It's a fine collection of key articles in environmental philosophy.  In the introduction, however, they contrast Socrates with Thoreau - something Thoreau himself did - and make Thoreau out to be the one more interested in trees.  Thoreau was interested in trees, especially at the end of his life, but that does not make the comparison apt.

The irony of this line is that it comes from a dialogue in which Socrates continues to point out to his interlocutor just how much one can learn from a close observation of nature.  He repeatedly draws attention to the trees, the water, and the cicadas.  Socrates and Plato are not known as fathers of empiricism, but the view that their heads are so far in the Clouds that they cannot see the well they're about to step into has occupied too much of our attention.  We would do better to notice that Socrates pays attention to the trees.  We would do better still to pay some attention to the trees ourselves.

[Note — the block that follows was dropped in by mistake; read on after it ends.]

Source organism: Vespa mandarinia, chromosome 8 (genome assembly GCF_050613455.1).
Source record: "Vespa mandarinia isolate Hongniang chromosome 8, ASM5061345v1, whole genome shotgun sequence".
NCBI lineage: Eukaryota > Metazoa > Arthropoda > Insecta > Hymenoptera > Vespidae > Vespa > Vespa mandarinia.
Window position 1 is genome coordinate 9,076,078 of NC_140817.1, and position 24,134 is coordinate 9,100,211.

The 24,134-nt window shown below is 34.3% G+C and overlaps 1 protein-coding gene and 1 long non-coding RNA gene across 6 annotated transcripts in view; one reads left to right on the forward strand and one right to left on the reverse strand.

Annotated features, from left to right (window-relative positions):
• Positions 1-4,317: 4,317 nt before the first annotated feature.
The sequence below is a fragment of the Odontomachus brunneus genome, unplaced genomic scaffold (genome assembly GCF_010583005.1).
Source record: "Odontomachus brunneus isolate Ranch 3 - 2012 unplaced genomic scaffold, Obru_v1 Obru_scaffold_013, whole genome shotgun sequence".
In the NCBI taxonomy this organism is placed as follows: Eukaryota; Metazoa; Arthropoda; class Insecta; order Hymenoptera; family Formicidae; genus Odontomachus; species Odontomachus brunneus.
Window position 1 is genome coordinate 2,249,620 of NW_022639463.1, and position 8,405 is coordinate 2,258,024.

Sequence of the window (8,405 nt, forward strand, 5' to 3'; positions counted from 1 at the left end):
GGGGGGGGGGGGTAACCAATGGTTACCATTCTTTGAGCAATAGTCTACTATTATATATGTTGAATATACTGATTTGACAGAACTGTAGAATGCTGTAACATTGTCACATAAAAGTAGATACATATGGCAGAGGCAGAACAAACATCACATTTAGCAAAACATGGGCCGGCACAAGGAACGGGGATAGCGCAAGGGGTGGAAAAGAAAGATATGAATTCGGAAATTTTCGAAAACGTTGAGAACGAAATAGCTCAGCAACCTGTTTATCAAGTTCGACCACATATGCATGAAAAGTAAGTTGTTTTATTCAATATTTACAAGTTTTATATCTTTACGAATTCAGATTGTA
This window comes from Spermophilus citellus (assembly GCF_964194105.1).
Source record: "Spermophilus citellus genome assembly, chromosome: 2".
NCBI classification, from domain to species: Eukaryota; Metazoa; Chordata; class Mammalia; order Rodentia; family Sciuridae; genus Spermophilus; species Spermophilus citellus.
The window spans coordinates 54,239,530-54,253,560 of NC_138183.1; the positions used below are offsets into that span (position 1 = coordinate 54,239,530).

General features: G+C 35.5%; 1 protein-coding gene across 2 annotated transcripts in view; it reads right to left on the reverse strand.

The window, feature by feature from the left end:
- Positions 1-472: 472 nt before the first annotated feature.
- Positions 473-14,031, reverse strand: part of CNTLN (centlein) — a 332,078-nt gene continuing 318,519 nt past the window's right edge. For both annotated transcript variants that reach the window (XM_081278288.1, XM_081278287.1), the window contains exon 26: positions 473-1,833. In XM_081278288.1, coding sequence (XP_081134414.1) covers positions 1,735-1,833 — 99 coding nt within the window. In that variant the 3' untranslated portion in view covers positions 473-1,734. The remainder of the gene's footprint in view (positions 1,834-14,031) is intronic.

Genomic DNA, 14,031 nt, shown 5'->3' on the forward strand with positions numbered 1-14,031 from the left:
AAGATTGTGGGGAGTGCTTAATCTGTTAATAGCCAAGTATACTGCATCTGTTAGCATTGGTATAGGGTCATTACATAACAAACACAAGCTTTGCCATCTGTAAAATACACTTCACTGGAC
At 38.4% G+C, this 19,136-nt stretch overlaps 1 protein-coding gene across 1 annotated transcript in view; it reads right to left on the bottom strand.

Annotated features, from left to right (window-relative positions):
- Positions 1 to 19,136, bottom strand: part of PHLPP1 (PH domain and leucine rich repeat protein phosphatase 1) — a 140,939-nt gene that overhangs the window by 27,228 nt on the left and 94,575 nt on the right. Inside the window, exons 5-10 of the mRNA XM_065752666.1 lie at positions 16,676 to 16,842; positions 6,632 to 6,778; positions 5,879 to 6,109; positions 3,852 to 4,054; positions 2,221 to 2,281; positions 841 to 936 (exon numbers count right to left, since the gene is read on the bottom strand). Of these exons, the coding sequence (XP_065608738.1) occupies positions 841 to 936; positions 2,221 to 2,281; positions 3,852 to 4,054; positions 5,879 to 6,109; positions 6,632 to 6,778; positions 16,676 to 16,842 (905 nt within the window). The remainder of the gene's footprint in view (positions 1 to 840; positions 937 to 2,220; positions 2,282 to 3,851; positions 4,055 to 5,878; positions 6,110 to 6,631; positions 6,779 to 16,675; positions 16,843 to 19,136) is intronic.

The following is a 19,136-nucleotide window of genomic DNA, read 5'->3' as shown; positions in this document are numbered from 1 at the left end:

Lying and Letters of Recommendation

Each fall I write a lot of letters of recommendation for my students.  This fall is no exception.  In fact, I'm writing more this fall than ever before, and I'm happy to report that I think all the students I'm writing for are in fact worthy of strong recommendations.

I'm also reading Sissela Bok's book Lying, in which she has a sub-chapter on letters of recommendation.  She makes the very sensible point that inflated letters of recommendation do some harm to everyone involved, and urges us to consider being far more honest than we tend to be in such letters.  The problem is that as this kind of letter has become mandatory, there has been something like "grade-inflation" across the board with these letters.  Arguably, no one expects letters to do much more than give a thumbs-up or a thumbs-down.  But the form of the letter implies that the recommendation is not a binary decision but a nuanced exposition of the character of the recommendee.